“Kickstarter is a natural fit for The Eternal Space since our project’s every step has been a group effort. I’m excited and honored to team up with Untapped Cities, Norman McGrath, Courtney Zell and Carsonzickersham to provide unique backer gifts that reflect both our show and our appreciation, ” said The Eternal Space playwright Justin Rivers.

The Eternal Space is a two-man play that begins with a coincidental meeting in 1963 in New York’s Pennsylvania Station. This chance meeting launches a three-year debate about progress, preservation, and posterity as one man fights to keep the station standing while the other is instrumental in taking it down. Using original photography from the journalists who documented the station’s destruction and recreations of broadcast recordings as powerful backdrops to the story, the show charts an unlikely friendship through the social and cultural upheavals of the mid-1960s.

Previously, the show has had four developmental readings, one of which at the Manhattan’s Center for Architecture/AIANY as part of the demolition’s 50th anniversary remembrance.  Rick Bell, Executive Director of AIANY called the play’s dialogue “scintillating” and went onto say, “The Eternal Space dramatizes the conflicts between those who would replace our architectural legacy in the name of progress, and those whose frame of reference carries heavy intellectual baggage. Is reconciliation possible?” Bell finished by saying The Eternal Space was a play  “that makes you think twice about what we take for granted." Additional readings were held at Fordham Lincoln Center and The Tank NYC in the past twenty-two months. 

Please consider contributing and you can help our show have an Off-Broadway run!

Click Here to Visit Our Kickstarter Page

 

 

Hope for the New Amtrak Wing of Penn Station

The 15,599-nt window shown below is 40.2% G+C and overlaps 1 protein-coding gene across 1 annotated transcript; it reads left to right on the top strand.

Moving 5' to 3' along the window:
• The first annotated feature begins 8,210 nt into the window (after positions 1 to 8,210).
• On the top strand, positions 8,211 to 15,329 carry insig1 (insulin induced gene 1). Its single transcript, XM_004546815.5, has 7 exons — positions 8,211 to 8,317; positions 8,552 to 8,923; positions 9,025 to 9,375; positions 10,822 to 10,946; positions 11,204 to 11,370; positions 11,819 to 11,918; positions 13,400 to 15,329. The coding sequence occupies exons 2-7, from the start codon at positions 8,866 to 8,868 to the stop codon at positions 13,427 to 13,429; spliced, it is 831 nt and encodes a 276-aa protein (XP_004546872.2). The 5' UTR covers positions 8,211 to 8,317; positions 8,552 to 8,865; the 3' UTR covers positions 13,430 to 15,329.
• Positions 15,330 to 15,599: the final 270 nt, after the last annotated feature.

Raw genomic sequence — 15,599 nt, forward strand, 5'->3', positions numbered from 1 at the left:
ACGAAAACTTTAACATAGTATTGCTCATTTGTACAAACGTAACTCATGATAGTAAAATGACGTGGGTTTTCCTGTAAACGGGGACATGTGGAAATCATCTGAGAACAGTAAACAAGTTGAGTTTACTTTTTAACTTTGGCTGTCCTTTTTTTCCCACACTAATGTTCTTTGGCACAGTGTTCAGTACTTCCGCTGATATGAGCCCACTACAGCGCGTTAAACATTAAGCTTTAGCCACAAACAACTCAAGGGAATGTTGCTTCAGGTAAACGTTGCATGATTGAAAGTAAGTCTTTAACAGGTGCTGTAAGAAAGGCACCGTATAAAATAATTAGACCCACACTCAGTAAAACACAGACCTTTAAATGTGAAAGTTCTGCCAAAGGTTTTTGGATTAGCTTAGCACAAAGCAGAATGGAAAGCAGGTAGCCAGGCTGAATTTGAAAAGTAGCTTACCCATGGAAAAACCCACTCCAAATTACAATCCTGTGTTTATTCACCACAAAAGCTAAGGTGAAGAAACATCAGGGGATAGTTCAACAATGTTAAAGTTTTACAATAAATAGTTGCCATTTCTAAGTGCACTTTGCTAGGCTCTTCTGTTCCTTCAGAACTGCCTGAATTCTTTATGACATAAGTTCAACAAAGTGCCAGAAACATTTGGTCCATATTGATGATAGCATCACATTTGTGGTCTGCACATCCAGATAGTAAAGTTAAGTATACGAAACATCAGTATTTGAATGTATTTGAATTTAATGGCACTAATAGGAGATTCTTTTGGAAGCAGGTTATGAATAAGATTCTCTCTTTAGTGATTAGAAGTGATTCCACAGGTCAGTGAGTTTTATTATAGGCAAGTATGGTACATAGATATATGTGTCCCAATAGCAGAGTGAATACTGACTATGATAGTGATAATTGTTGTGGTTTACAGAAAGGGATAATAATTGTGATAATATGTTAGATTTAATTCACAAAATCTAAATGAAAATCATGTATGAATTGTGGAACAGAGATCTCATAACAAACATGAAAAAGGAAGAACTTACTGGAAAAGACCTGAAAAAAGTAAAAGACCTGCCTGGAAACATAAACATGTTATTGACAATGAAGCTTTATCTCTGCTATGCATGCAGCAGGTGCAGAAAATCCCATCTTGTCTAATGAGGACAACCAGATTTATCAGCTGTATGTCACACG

Photo Credit: Jason Klobassa via Citylab.com 

Photo Credit: Jason Klobassa via Citylab.com 

The Times reports that the De Blasio administration is addressing the issue with "fresh eyes." Read the full story here at the Atlantic's Citylab blog. 

What the New Moynihan Station Might Look Like... Someday

A view of the proposed Moynihan Penn Station which would transform the historic Farley Post Office building (located between 31st street and 33rd street, 8th avenue and 9th avenue) into a grand new train station. Click on the gallery above for more images and check out the full article from the EE&K Architects site

Nearing the End of the Line

 Photo Credit: Walker Evans

Photo Credit: Walker Evans

Above the scurry and tumult of travelers, clocks tick away the final hours of a grand and historic monument. New York’s Pennsylvania Station is doomed. Its herculean columns, its vast canopies of concrete and steel will soon be blasted into rubble to make way for a monstrous complex.
— - LIFE Magazine, July 1963

52 Years Ago Today

 Photo via The New York Times

Photo via The New York Times

On August 2, 1962 protesters rallied to bring attention to the destruction of Penn Station. Though they couldn't save the station, their efforts did serve as a catalyst for the historic preservation movement.

You can read more here.

Old City Room Blog Post: Celebrating Penn Station, in All its Blandness

 Photo by Sara Krulwich via the New York Times

Photo by Sara Krulwich via the New York Times